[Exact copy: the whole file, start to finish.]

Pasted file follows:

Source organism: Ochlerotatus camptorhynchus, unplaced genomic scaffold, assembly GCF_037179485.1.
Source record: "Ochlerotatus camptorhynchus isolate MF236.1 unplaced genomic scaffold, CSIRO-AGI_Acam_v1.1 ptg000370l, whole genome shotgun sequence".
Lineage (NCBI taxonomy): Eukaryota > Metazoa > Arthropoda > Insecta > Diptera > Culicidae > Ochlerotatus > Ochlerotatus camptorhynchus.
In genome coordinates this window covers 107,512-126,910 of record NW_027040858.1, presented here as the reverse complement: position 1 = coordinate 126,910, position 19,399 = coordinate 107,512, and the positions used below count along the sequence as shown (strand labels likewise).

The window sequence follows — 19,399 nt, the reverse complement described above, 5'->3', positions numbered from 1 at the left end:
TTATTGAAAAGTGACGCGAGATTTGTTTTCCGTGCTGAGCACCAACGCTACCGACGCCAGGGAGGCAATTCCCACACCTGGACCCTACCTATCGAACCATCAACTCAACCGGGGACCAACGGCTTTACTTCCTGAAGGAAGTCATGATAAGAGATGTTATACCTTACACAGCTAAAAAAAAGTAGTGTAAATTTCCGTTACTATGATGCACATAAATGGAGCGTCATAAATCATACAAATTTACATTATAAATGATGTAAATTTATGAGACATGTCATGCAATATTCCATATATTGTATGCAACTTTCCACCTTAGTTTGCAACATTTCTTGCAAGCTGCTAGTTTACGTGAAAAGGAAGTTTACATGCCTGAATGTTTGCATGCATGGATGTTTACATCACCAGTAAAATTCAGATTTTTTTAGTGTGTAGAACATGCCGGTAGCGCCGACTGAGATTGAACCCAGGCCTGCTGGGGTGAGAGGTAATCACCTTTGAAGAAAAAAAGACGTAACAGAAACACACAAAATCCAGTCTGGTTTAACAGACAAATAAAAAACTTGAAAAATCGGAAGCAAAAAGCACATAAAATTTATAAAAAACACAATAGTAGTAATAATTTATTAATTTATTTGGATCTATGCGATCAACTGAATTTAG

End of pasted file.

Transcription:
Source organism: Ochlerotatus camptorhynchus, unplaced genomic scaffold, assembly GCF_037179485.1.
Source record: "Ochlerotatus camptorhynchus isolate MF236.1 unplaced genomic scaffold, CSIRO-AGI_Acam_v1.1 ptg000370l, whole genome shotgun sequence".
Lineage (NCBI taxonomy): Eukaryota > Metazoa > Arthropoda > Insecta > Diptera > Culicidae > Ochlerotatus > Ochlerotatus camptorhynchus.
In genome coordinates this window covers 107,512-126,910 of record NW_027040858.1, presented here as the reverse complement: position 1 = coordinate 126,910, position 19,399 = coordinate 107,512, and the positions used below count along the sequence as shown (strand labels likewise).

The window sequence follows — 19,399 nt, the reverse complement described above, 5'->3', positions numbered from 1 at the left end:
TTATTGAAAAGTGACGCGAGATTTGTTTTCCGTGCTGAGCACCAACGCTACCGACGCCAGGGAGGCAATTCCCACACCTGGACCCTACCTATCGAACCATCAACTCAACCGGGGACCAACGGCTTTACTTCCTGAAGGAAGTCATGATAAGAGATGTTATACCTTACACAGCTAAAAAAAAGTAGTGTAAATTTCCGTTACTATGATGCACATAAATGGAGCGTCATAAATCATACAAATTTACATTATAAATGATGTAAATTTATGAGACATGTCATGCAATATTCCATATATTGTATGCAACTTTCCACCTTAGTTTGCAACATTTCTTGCAAGCTGCTAGTTTACGTGAAAAGGAAGTTTACATGCCTGAATGTTTGCATGCATGGATGTTTACATCACCAGTAAAATTCAGATTTTTTTAGTGTGTAGAACATGCCGGTAGCGCCGACTGAGATTGAACCCAGGCCTGCTGGGGTGAGAGGTAATCACCTTTGAAGAAAAAAAGACGTAACAGAAACACACAAAATCCAGTCTGGTTTAACAGACAAATAAAAAACTTGAAAAATCGGAAGCAAAAAGCACATAAAATTTATAAAAAACACAATAGTAGTAATAATTTATTAATTTATTTGGATCTATGCGATCAACTGAATTTAG